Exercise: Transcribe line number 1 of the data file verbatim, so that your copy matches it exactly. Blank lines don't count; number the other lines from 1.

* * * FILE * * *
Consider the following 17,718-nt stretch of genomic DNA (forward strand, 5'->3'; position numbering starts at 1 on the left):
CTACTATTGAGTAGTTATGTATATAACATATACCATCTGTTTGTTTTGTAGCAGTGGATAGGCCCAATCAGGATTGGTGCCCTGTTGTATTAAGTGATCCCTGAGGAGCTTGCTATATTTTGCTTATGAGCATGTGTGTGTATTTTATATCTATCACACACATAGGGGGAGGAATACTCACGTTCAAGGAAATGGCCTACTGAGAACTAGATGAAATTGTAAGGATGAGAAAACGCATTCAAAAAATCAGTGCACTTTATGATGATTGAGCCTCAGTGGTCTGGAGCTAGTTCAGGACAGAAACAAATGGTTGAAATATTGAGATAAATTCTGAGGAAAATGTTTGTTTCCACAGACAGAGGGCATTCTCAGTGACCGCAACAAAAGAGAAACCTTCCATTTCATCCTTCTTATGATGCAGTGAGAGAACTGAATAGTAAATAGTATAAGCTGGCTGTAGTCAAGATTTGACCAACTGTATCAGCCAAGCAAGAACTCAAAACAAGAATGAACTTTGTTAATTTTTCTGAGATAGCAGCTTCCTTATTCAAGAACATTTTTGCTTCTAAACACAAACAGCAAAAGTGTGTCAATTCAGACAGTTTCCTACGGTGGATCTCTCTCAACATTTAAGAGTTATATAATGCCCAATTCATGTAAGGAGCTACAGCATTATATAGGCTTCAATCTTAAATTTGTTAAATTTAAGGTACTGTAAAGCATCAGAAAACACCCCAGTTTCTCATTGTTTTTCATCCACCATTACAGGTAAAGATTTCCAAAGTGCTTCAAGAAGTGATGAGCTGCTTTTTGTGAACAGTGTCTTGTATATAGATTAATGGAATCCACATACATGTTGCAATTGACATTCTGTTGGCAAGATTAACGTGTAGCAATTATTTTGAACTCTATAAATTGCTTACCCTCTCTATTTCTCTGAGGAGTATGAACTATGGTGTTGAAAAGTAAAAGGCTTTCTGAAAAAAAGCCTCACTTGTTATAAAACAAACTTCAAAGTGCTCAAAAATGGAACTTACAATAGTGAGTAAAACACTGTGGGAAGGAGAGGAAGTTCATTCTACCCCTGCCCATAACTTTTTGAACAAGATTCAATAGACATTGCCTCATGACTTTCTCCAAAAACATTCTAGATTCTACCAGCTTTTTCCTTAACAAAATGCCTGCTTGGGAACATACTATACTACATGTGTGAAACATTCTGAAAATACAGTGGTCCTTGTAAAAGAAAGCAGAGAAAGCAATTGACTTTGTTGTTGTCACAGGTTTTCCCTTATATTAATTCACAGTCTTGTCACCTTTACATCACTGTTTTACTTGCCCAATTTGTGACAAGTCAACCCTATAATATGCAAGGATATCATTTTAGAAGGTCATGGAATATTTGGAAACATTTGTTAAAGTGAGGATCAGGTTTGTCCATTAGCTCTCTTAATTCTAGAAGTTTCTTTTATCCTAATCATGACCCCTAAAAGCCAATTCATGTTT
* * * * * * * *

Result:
Consider the following 17,718-nt stretch of genomic DNA (forward strand, 5'->3'; position numbering starts at 1 on the left):